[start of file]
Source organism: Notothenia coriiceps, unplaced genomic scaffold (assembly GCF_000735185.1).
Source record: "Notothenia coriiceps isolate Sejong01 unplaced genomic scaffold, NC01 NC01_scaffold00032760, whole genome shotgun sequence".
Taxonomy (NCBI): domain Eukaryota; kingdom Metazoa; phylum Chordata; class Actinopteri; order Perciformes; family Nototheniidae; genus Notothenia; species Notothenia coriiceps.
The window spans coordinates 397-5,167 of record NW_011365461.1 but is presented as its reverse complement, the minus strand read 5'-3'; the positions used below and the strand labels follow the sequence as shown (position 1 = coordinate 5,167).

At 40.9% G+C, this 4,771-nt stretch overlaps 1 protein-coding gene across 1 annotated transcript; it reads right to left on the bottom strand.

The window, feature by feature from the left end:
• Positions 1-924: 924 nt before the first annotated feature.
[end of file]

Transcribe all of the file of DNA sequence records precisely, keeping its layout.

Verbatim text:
Source organism: Notothenia coriiceps, unplaced genomic scaffold (assembly GCF_000735185.1).
Source record: "Notothenia coriiceps isolate Sejong01 unplaced genomic scaffold, NC01 NC01_scaffold00032760, whole genome shotgun sequence".
Taxonomy (NCBI): domain Eukaryota; kingdom Metazoa; phylum Chordata; class Actinopteri; order Perciformes; family Nototheniidae; genus Notothenia; species Notothenia coriiceps.
The window spans coordinates 397-5,167 of record NW_011365461.1 but is presented as its reverse complement, the minus strand read 5'-3'; the positions used below and the strand labels follow the sequence as shown (position 1 = coordinate 5,167).

At 40.9% G+C, this 4,771-nt stretch overlaps 1 protein-coding gene across 1 annotated transcript; it reads right to left on the bottom strand.

The window, feature by feature from the left end:
• Positions 1-924: 924 nt before the first annotated feature.